Flying-fox heat stress targeted in world first
The NSW Government’s Saving our Species (SoS) program is pioneering a research partnership to test if water sprinklers can reduce the effects of heat stress on flying-foxes.
“During the 2019–20 summer over 72,000 grey-headed flying-foxes are estimated to have died in extreme heat events and sadly this is part of an escalating trend for this threatened species,” said Manager Threatened Species Conservation Linda Bell.
“Flying-foxes feed on nectar and pollen and travel vast distances and are also able to disperse larger seeds. This makes them vital to the health and regeneration of our native forests, especially the hardwood forests our timber industry depends on.
“This ground-breaking research project will determine whether sprinklers can reduce temperature-related deaths in flying-fox camps and, if so, how they can be configured to provide the best possible result for this threatened species,” Ms Bell said.
Providing funding of over $128,000, SoS has partnered with World Animal Protection, Campbelltown City Council and Western Sydney University (WSU) to deliver the project.
Western Sydney University’s Lab of Animal Ecology helped design a scientific experiment investigating the efficacy of using sprinklers.
Associate Professor Justin Welbergen said his team has been able to gather continuous temperature and humidity data across the camp at different heights across the canopy, thermal data from a drone at regular intervals (before and after spraying from the sprinkler), and also behavioural data.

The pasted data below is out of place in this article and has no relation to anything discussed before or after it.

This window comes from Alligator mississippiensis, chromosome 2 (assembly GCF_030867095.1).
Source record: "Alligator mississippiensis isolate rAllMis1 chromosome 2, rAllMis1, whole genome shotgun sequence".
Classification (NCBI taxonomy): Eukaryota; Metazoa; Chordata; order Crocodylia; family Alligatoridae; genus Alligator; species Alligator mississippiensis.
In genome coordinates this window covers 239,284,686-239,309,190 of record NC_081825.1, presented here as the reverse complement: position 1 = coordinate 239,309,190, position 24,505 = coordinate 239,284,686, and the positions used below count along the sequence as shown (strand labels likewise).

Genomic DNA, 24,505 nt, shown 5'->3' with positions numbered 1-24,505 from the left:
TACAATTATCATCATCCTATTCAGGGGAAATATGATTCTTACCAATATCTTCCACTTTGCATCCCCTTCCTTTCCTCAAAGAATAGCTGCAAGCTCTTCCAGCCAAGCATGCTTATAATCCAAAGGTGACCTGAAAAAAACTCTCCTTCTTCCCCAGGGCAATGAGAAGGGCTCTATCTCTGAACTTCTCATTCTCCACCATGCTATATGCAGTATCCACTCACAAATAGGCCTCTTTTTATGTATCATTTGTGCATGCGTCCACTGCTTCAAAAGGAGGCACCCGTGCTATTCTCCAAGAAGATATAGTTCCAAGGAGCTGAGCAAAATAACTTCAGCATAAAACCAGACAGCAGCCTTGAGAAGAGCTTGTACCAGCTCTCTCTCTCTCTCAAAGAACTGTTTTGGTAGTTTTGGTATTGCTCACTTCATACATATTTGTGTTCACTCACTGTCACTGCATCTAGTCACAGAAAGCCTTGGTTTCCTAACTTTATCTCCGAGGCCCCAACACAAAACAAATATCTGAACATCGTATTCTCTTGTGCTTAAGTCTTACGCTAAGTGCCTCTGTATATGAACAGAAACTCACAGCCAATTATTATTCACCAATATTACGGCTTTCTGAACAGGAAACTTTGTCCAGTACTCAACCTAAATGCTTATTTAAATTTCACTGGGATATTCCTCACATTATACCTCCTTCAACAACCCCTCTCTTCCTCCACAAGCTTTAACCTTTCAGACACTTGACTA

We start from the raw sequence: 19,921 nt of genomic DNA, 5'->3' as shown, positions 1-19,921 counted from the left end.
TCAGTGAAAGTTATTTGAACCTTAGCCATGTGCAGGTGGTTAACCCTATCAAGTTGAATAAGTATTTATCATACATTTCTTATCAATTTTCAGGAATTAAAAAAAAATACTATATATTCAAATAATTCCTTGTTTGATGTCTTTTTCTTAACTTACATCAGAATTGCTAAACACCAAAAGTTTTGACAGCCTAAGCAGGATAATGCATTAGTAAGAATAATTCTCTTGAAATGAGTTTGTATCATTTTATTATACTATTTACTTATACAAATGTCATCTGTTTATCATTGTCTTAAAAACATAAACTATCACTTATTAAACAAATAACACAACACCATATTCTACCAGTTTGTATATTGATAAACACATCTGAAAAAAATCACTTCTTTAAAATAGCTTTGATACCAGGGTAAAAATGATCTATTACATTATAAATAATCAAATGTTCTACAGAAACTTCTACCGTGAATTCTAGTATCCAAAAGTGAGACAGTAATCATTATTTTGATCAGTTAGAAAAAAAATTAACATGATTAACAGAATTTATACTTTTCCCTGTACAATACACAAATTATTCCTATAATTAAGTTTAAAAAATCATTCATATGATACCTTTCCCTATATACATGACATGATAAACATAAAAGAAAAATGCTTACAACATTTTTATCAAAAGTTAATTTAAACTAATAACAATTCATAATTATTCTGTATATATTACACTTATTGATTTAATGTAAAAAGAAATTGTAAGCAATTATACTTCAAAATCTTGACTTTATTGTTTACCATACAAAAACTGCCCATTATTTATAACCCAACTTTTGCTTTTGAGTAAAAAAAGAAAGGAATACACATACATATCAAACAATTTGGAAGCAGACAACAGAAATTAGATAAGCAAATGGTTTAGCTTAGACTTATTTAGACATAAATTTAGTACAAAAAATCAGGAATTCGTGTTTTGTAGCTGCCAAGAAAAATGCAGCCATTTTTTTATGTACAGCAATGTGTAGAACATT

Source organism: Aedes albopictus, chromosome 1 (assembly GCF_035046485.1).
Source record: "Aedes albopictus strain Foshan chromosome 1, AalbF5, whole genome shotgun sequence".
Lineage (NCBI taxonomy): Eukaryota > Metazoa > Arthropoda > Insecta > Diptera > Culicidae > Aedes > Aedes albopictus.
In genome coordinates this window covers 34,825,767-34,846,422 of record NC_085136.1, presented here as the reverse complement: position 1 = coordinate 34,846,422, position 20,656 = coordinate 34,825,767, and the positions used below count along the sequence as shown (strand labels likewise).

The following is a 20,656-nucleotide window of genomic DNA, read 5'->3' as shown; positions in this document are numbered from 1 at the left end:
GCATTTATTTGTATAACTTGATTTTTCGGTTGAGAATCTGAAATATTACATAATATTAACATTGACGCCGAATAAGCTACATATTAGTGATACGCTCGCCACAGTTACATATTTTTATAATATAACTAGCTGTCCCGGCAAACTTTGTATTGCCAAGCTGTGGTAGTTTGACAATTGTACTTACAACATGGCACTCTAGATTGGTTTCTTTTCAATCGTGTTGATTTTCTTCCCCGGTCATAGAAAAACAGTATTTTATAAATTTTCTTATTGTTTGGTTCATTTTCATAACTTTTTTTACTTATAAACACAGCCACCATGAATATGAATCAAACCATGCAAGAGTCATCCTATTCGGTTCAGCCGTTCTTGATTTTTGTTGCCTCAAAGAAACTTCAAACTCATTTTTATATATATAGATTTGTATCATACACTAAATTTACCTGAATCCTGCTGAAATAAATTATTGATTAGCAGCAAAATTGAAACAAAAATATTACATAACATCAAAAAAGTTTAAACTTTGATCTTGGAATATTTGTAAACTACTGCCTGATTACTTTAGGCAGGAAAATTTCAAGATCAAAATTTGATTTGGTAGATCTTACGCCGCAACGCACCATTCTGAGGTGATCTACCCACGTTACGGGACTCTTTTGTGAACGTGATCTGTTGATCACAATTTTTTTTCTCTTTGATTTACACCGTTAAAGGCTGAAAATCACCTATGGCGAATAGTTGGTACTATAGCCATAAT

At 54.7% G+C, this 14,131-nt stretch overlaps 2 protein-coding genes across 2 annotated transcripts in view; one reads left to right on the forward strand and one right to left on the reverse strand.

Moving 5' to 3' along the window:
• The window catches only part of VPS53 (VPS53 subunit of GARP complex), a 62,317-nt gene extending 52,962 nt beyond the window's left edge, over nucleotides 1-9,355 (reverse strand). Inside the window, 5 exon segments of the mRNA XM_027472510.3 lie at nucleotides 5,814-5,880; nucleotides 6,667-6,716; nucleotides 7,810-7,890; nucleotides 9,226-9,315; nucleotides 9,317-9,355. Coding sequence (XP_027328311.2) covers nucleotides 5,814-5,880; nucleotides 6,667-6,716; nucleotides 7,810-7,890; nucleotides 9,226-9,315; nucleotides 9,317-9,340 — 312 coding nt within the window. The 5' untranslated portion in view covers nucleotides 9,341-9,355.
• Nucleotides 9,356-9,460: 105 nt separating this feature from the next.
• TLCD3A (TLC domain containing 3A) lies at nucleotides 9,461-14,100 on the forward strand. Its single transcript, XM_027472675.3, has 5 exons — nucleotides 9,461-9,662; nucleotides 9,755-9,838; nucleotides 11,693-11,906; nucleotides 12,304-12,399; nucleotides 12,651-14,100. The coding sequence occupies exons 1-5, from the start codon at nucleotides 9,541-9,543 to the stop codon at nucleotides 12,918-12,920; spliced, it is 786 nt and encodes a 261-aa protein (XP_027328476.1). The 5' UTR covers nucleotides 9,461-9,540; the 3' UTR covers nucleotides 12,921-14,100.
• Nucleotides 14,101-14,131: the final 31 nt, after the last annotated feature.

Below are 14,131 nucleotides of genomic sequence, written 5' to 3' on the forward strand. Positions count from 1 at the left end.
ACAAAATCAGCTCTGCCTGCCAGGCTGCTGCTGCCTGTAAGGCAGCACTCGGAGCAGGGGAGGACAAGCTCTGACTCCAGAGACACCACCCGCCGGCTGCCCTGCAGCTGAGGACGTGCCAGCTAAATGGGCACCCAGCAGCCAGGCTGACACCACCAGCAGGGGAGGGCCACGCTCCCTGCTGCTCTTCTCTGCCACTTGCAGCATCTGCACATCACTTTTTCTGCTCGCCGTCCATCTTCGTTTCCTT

“These data allow us to determine the responses of flying foxes to different temperatures and humidity regimes, and the effects the sprinklers have on them," Prof. Welbergen said.
The council agreed to provide access to the site for the experiment, as well as purchase, installation and ongoing maintenance of the sprinkler water tank.
“We’re passionate about ensuring the conservation and protection of all wildlife in Campbelltown, including the threatened grey-headed flying-fox which is such an important part of our local ecosystem,” said Mayor George Brticevic.
“Working collaboratively with experts, government agencies, wildlife care groups and the community offers the best opportunity to achieve this.”
"Flying-foxes are critical to our unique Australian environment, but the devastating bushfires left them even more vulnerable and we can't let them face this crisis alone,” said World Animal Protection ANZ Executive Director Simone Clarke.
“That's why we helped fund this vital project, to protect them now and in the future.”
The project has already commenced and is expected to continue for the duration of this and the forthcoming summer in 2021–22. For more information on flying-fox heat stress go to: Heat stress in flying-fox camps.